Metallic & glittery mylar thread is considered to be the most whimsical, but it's a popular choice for adding sparkling accents to embroidery designs. They are available in a wide range of colors as well as holographic hues, which pick up light and color from surrounding objects and add spectacular luminous accents to machine embroidery. Some might perform better than others on your machine, so don't be afraid to experiment to find the ones that are the most trouble-free for you. You will find they're well worth using. Sometimes they tend to break with high-speed sewing, so you may need to adjust the thread tension and use specialty needles for these types of thread.

Silk thread is strong and stable with an unmatched noble sheen. It's the best choice when embroidering on silk and other luxurious fabrics. Silk truly is the aristocrat of specialty threads, however it's more costly and hard to find. It combines the strength (but not abrasiveness) of polyester, the stability of cotton and sews smoothly without breaking. Silk threads are available in a wide range of sizes, but the 30 to 50 wts. are the most appropriate for machine embroidery.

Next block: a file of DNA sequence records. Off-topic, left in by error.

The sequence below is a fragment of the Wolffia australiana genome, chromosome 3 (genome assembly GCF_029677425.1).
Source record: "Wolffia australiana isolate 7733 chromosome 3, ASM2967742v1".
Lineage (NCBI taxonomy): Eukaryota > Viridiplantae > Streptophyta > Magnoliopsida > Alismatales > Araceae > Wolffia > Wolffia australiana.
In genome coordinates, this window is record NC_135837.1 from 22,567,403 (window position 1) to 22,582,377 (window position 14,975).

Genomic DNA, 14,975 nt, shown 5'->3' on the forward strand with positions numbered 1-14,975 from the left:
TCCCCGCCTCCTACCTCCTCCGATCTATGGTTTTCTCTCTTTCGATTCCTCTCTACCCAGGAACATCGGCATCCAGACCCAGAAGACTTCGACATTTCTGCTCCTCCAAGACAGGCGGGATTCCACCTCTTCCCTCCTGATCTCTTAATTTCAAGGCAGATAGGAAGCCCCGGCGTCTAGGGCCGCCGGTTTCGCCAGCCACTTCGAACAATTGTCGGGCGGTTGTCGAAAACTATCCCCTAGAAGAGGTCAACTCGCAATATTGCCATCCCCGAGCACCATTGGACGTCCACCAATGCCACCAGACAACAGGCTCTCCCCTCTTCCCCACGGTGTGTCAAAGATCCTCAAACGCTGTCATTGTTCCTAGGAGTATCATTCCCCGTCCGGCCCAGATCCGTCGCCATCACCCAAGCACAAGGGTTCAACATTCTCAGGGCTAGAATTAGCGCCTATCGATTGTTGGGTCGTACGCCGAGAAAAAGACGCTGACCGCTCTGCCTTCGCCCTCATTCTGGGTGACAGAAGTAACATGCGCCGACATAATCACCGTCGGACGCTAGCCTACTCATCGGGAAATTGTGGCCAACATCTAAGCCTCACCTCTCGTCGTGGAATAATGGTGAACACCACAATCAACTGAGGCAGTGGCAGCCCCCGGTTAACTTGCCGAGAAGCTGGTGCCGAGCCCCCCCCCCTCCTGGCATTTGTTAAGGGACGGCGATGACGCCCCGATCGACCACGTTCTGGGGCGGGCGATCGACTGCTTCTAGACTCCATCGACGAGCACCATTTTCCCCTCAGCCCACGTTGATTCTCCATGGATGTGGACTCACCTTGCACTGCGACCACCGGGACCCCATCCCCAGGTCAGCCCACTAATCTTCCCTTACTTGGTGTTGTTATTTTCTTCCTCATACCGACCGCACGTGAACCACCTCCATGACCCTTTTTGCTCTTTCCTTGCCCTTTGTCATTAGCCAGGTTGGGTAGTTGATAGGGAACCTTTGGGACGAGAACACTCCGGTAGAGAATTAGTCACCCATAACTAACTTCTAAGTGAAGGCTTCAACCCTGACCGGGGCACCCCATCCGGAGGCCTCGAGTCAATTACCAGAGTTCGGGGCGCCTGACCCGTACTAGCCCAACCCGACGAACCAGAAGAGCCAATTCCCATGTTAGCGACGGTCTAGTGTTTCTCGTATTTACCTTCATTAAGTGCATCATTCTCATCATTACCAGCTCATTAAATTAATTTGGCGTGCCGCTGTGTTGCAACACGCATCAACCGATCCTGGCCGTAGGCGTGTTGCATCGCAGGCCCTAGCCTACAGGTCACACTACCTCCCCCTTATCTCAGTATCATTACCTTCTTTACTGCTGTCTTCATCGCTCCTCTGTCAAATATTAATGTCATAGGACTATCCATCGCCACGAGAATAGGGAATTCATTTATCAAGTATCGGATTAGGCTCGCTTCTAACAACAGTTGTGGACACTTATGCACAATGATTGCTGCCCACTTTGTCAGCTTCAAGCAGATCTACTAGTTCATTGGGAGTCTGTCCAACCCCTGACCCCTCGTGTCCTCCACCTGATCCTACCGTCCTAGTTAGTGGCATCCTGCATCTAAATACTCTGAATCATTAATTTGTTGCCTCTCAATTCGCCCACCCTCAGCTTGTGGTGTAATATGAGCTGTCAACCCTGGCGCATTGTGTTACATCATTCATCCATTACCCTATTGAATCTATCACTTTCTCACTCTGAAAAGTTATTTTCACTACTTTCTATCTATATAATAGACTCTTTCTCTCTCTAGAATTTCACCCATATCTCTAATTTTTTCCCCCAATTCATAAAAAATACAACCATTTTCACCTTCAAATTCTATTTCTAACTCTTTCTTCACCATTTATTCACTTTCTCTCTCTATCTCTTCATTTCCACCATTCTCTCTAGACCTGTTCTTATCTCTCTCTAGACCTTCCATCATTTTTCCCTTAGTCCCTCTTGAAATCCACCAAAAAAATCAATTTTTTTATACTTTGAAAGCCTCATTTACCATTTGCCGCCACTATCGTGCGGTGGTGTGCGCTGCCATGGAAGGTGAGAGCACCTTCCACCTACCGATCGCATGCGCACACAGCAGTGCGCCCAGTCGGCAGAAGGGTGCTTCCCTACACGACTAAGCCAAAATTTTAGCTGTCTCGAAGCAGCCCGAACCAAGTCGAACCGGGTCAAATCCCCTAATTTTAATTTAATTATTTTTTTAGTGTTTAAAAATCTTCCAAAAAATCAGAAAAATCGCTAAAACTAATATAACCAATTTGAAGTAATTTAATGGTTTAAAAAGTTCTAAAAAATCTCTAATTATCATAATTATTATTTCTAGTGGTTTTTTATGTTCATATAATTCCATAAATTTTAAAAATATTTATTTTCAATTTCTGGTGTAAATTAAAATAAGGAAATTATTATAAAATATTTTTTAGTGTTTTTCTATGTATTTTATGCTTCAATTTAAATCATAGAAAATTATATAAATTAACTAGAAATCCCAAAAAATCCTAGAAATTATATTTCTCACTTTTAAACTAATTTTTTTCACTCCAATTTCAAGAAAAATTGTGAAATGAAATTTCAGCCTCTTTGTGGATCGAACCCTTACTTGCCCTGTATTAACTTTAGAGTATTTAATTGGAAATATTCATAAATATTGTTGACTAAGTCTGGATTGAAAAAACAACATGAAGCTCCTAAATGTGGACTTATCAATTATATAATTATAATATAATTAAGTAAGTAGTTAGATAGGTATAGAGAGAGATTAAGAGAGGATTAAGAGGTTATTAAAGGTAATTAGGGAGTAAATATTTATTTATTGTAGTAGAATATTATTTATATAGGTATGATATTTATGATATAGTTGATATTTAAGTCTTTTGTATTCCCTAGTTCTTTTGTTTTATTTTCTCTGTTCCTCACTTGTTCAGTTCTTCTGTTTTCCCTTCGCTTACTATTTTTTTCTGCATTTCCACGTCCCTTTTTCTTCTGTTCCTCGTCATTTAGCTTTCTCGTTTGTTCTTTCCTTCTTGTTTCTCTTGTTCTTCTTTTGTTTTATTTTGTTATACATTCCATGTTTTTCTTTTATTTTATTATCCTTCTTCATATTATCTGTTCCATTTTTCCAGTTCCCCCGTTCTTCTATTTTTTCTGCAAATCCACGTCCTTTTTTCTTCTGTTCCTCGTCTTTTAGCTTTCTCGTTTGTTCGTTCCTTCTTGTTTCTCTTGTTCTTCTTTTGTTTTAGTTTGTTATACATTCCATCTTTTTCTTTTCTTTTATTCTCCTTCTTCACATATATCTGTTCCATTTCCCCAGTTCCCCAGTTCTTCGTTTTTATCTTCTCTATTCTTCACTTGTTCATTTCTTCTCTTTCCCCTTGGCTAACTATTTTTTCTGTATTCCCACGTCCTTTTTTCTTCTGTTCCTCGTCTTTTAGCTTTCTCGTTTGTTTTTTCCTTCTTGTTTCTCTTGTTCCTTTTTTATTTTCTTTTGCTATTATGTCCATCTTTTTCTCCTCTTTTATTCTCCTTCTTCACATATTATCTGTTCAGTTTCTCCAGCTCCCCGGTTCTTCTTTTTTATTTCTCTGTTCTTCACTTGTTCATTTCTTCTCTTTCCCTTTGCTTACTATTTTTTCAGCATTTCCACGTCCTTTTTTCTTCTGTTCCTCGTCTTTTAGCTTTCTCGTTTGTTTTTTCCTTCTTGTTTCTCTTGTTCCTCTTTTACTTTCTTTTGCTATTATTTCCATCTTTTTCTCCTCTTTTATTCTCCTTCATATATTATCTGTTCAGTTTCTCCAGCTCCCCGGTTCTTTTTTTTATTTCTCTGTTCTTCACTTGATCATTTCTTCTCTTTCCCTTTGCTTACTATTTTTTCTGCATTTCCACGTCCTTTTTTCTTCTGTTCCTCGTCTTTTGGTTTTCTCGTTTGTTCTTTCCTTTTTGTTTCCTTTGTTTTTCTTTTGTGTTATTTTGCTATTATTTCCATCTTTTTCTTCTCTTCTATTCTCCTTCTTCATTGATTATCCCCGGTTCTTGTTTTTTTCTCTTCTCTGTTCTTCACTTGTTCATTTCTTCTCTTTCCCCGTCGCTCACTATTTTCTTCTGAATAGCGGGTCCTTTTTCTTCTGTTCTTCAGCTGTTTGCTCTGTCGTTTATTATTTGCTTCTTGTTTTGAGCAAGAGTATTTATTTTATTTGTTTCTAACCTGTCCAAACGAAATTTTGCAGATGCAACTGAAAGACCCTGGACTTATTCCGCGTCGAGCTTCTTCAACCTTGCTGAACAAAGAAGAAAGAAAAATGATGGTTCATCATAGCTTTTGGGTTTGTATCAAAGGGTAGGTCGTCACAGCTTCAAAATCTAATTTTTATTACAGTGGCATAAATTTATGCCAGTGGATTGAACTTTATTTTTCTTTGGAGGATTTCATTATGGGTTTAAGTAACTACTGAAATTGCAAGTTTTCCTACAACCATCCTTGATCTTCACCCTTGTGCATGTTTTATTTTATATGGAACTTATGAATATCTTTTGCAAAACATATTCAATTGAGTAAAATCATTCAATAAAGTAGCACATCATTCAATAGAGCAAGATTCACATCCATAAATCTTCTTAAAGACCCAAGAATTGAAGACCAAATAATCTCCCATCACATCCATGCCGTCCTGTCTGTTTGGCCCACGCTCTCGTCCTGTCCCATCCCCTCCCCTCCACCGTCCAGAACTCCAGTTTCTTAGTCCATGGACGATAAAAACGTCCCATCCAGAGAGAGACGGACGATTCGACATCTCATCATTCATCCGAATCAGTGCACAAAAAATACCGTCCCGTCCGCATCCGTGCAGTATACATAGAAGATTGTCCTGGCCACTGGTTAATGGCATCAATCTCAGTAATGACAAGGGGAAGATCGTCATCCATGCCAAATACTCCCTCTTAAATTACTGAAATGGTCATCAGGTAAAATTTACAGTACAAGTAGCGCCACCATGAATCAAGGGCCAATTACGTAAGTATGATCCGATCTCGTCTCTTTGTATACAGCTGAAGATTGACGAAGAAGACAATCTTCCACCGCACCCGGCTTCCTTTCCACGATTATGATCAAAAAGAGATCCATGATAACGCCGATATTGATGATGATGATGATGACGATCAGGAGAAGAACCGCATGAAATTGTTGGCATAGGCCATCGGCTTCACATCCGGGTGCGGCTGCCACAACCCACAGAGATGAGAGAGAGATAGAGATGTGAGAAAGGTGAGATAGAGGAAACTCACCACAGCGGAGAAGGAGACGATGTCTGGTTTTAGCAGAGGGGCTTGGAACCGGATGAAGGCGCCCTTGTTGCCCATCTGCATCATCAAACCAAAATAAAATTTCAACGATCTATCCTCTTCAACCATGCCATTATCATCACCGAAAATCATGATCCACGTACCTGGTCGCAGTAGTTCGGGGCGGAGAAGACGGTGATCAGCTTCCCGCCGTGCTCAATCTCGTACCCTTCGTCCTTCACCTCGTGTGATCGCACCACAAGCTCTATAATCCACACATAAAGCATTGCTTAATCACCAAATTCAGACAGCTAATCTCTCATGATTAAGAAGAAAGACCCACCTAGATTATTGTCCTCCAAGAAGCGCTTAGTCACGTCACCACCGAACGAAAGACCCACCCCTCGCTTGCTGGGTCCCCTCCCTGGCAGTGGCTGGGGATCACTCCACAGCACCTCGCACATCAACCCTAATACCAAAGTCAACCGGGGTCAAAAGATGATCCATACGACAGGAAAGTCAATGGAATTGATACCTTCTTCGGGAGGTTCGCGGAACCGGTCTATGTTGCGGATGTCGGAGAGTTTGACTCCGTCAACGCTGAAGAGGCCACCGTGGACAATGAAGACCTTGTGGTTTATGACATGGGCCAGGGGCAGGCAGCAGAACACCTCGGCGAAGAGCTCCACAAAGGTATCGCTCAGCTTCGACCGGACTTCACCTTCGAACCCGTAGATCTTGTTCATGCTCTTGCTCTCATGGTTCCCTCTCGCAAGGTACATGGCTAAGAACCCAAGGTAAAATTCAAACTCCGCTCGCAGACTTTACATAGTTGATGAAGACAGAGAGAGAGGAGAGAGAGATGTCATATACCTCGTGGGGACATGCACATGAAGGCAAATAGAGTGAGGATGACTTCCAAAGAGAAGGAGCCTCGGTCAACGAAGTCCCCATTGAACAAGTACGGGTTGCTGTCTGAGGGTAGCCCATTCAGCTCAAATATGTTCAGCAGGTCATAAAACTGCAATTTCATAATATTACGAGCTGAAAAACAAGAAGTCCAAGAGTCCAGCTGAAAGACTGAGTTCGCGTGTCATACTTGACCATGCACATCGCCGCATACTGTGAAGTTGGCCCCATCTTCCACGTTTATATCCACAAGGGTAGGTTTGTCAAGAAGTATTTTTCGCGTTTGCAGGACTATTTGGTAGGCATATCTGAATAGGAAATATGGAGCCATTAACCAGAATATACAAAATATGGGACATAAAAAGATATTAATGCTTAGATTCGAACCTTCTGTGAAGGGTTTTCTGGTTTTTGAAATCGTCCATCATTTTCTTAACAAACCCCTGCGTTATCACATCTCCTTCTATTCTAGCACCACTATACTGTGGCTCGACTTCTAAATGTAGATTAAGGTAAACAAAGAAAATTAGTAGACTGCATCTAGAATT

Choosing the right needle for your project

Most home sewing and embroidery machines use flat shank needles (the shank is rounded with one flat side), and commercial machines use round shank needles.

It is always a good idea to start with a new needle for every new embroidery project, or about every eight hours. A dull or burred needle can cause snags and puckering, so if you experience stitching problems, try to replace the needle. Wrong needle may cause tension problems, although it is not always the best choice to use a larger universal needle to avoid thread fraying and breakage. The larger needle may produce unsightly holes in the fabric or cut the fabric causing gaps between the embroidery areas.